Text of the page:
"Ghost Trails" is a sometimes joyful, often harrowing ride through one woman's experiences in the 2008 Iditarod Trail Invitational, and the adventures that inspired it.
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What people are saying about Ghost Trails
"Why do men and women seem to so often experience outdoor, endurance sports so differently, and what is it about our culture that makes it so? Can one combine emotive honesty and at the same time give oneself credit when credit is due? I'm still searching for these answers, but thanks to Jill Homer's fearlessness, Ghost Trails is a damn good place to look. If this book doesn't get you thinking about riding through the wilderness, alone, for a very long time, I think you might want to consider selling your mountain bike."
"I’m not much of a reader but once I started reading this book I seriously considered taking a sick day from work so I could sit down and finish it because I just couldn’t put it down. If it wasn’t for a pressing project at work I would have done just that. So, as an alternative I put off training and stayed up late for a number of nights until I finally finished it up. I have to say, it was worth it. "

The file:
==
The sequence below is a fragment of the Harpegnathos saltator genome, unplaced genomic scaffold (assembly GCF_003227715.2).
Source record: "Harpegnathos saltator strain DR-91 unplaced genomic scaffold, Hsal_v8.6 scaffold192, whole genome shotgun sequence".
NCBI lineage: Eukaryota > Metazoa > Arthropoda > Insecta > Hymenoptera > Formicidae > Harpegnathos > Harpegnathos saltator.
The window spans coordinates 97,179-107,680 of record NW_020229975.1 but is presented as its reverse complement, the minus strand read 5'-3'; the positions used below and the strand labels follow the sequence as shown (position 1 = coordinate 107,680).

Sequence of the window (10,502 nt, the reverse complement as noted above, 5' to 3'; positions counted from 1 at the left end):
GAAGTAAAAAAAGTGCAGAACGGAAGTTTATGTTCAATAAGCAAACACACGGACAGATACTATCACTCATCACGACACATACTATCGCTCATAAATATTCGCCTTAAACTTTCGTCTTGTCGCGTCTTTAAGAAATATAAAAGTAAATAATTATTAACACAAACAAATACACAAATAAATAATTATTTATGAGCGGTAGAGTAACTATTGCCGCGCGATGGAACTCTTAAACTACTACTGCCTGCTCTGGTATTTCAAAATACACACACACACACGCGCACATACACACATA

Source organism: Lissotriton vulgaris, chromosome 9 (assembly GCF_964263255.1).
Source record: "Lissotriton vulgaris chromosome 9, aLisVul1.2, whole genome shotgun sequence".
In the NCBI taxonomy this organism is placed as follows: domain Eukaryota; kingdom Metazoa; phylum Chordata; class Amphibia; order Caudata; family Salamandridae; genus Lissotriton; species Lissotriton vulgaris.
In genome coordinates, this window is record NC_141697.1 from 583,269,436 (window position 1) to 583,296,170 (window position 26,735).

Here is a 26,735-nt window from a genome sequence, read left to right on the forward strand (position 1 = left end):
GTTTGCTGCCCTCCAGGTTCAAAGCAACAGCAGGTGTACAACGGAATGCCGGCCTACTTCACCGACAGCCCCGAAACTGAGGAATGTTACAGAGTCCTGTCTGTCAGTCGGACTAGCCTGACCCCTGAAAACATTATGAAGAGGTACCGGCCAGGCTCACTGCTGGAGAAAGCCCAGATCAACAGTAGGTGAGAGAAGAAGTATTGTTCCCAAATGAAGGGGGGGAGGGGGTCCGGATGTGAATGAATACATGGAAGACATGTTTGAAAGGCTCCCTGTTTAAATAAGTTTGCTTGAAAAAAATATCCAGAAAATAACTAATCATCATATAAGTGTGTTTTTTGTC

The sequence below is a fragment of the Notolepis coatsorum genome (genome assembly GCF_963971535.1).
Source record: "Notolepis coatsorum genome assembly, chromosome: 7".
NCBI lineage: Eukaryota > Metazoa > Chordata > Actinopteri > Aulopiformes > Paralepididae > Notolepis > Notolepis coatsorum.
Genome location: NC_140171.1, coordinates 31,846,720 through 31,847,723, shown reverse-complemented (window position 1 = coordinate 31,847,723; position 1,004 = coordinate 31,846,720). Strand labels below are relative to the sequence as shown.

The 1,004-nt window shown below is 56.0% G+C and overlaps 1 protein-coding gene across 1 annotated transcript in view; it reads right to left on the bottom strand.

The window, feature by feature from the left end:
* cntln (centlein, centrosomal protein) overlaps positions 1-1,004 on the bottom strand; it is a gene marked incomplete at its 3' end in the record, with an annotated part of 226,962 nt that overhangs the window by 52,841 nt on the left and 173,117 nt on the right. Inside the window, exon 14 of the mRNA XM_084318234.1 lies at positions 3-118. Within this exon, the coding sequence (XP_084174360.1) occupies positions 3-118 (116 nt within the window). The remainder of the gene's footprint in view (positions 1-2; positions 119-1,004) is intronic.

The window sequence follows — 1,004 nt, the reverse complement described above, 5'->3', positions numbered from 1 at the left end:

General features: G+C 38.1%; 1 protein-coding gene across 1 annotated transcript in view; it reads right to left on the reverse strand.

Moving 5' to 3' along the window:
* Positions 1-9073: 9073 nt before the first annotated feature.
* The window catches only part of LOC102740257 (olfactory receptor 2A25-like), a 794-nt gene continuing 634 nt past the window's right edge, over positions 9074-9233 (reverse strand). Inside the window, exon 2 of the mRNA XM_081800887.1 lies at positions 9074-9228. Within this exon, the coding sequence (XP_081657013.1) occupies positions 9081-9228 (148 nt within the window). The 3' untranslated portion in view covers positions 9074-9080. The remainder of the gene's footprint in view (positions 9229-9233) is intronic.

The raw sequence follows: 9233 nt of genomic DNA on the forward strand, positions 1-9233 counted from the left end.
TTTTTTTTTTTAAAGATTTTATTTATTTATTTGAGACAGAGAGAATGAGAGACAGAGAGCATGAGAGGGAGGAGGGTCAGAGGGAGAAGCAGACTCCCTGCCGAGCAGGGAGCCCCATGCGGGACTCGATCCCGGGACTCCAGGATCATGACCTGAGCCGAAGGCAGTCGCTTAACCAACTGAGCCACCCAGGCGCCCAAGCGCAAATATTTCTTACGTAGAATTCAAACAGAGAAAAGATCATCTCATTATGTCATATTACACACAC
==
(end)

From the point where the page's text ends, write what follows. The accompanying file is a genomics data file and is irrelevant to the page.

"I found myself putting on a sweater while reading the book; Jill brings to life the harshness of an Alaskan winter. After describing all of the hardships (everything from keeping water from freezing to a loss of appetite when calories are essential) Jill brings us to the bivy she spent one cold night. Her descriptions put us right there with her. Sure, I’ve hit the wall before, but never like this. And not in a race where the consequence is severe frostbite, or even death."
"It seriously is the best book! I laughed (Hippie Lady!) I cried (Mount Borah, ID and when she realized Geoff was no longer in the race) and I never felt more proud and amazed. Even though I am not a cyclist or an endurance racer, I think everyone can relate to this book in one way or another. It explains how she faced her fears, fought loneliness, felt despair, survived (in the most horrendous elements), and found joy. In a way, we all experience this with the trials we face. "